A friend of mine says…
“Never run out of month before you run out of money.”
It’s a more interesting way to say: “Don’t spend more than you make.”
If you earn $50,000 a year, but spend $60,000 a year, you accrue $10,000 in debt.
Then, you have to pay interest on that debt, compounding the damage.
You either have to earn more, or reduce spending, or both. Otherwise … you default.
On a personal level, I think we all get it.
It’s 3rd grade math, really.
But apparently, the politicians in Washington, D.C., never took 3rd grade math.
They now “earn” (via taxes) $4.4 trillion a year. They spend $6.1 trillion. Leading to $1.7 trillion in debt a year.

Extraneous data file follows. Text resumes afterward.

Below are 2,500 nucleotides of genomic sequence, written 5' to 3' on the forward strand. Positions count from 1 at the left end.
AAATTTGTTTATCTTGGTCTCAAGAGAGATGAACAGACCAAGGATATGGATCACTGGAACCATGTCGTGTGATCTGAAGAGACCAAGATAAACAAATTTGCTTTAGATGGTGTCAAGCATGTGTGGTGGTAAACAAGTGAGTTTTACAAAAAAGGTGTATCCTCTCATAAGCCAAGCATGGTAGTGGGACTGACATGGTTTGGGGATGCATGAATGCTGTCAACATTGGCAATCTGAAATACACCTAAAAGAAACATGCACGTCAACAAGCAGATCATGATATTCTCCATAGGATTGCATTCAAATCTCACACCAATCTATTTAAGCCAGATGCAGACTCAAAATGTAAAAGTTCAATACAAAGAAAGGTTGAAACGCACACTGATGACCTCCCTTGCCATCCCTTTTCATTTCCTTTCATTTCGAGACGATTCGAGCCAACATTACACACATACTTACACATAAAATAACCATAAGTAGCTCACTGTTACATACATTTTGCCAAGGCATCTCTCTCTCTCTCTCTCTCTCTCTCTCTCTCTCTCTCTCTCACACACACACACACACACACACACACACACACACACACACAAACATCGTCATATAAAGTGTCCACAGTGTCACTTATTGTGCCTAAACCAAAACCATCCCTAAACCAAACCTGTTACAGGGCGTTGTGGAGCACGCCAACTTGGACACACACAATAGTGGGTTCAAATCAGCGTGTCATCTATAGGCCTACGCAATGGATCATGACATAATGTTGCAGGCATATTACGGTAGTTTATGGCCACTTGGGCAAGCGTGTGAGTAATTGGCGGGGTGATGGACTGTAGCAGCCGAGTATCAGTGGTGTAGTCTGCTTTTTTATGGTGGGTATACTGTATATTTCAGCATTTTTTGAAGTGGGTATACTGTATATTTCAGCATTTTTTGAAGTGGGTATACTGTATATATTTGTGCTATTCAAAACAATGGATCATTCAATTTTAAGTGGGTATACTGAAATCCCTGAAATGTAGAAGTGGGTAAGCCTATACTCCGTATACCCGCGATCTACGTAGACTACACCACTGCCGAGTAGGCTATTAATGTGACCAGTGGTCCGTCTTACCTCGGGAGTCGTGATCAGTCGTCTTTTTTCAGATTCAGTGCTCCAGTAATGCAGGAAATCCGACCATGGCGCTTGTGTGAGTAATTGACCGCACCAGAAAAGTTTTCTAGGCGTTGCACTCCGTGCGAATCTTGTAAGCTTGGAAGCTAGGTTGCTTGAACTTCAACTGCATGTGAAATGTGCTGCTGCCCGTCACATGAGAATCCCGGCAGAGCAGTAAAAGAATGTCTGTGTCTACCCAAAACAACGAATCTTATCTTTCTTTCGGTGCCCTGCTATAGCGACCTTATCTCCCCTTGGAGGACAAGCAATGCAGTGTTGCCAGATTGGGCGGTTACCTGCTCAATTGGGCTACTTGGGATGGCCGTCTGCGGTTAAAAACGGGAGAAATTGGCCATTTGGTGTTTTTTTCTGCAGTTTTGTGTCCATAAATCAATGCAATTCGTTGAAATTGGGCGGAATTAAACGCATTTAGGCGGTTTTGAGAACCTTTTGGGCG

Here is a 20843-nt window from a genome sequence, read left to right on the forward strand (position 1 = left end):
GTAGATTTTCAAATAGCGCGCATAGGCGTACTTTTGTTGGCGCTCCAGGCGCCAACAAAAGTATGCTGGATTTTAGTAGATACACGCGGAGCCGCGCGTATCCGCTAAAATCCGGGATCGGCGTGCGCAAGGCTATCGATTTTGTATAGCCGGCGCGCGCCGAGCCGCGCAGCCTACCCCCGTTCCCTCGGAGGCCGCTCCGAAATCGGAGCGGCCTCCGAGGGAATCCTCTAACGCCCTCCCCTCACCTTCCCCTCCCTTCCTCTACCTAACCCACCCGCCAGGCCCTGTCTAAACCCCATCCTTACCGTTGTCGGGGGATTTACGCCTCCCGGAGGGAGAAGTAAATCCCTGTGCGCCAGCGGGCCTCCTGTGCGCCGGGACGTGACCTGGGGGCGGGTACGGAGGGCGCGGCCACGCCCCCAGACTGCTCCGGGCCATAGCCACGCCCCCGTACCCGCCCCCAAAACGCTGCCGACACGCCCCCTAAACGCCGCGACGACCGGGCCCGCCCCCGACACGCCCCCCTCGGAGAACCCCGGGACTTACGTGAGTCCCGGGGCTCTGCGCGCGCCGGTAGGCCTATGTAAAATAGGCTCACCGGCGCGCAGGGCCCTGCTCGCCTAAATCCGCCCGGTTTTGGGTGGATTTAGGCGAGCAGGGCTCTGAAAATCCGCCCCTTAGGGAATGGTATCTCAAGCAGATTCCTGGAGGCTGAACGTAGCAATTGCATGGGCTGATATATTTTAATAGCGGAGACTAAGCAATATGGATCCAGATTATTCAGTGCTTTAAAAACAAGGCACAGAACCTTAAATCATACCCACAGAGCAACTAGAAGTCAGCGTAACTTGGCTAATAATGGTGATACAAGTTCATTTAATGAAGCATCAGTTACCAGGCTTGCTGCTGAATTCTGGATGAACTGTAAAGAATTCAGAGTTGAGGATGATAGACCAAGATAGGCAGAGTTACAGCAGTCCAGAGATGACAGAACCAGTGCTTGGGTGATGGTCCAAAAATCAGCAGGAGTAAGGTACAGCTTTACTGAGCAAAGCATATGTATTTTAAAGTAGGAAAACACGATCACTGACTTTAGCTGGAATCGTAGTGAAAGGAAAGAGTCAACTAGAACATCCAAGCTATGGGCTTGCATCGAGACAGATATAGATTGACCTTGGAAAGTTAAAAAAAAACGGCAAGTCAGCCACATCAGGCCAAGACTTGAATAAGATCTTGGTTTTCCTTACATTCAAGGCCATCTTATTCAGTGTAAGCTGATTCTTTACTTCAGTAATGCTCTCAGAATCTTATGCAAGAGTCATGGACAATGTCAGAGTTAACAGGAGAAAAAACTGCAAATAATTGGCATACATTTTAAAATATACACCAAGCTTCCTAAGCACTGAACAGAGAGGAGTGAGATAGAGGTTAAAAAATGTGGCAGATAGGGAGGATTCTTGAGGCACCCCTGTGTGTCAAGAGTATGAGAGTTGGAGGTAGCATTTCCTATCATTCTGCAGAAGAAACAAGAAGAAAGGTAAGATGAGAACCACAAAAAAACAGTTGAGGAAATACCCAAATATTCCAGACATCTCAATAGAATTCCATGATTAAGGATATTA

– $6.1 Trillion
Which is why our country is now approaching a total debt of $34 trillion…
To put that in perspective, we were only $10 trillion in debt when we entered the 2008 crisis (red circle) which led to Standard & Poor’s downgrading our debt a few years later … from AAA to AA+.
We are now 3X higher, in just 15 years.
And it seems to be climbing faster, faster and faster. Making the U.S., weaker and weaker.
Washington either needs to make more (increase taxes) or cut back on spending.
Historically, we’ve been told that spending is not a concern because our GDP was growing faster than our debt.
But, recently, that changed.
Our debt-to-GDP ratio has crossed the 100% mark.
See that red line?
That is when our debt became more than 100% of our GDP … meaning, our economic output cannot keep up with the amount of debt we are taking on.
The Congressional Budget Office projects that we will be at 180% by 2050.
Now, does this mean “the End of America?”
That you should sell all of your stocks and stuff your money under the mattress?
Well, let’s look at history as a guide.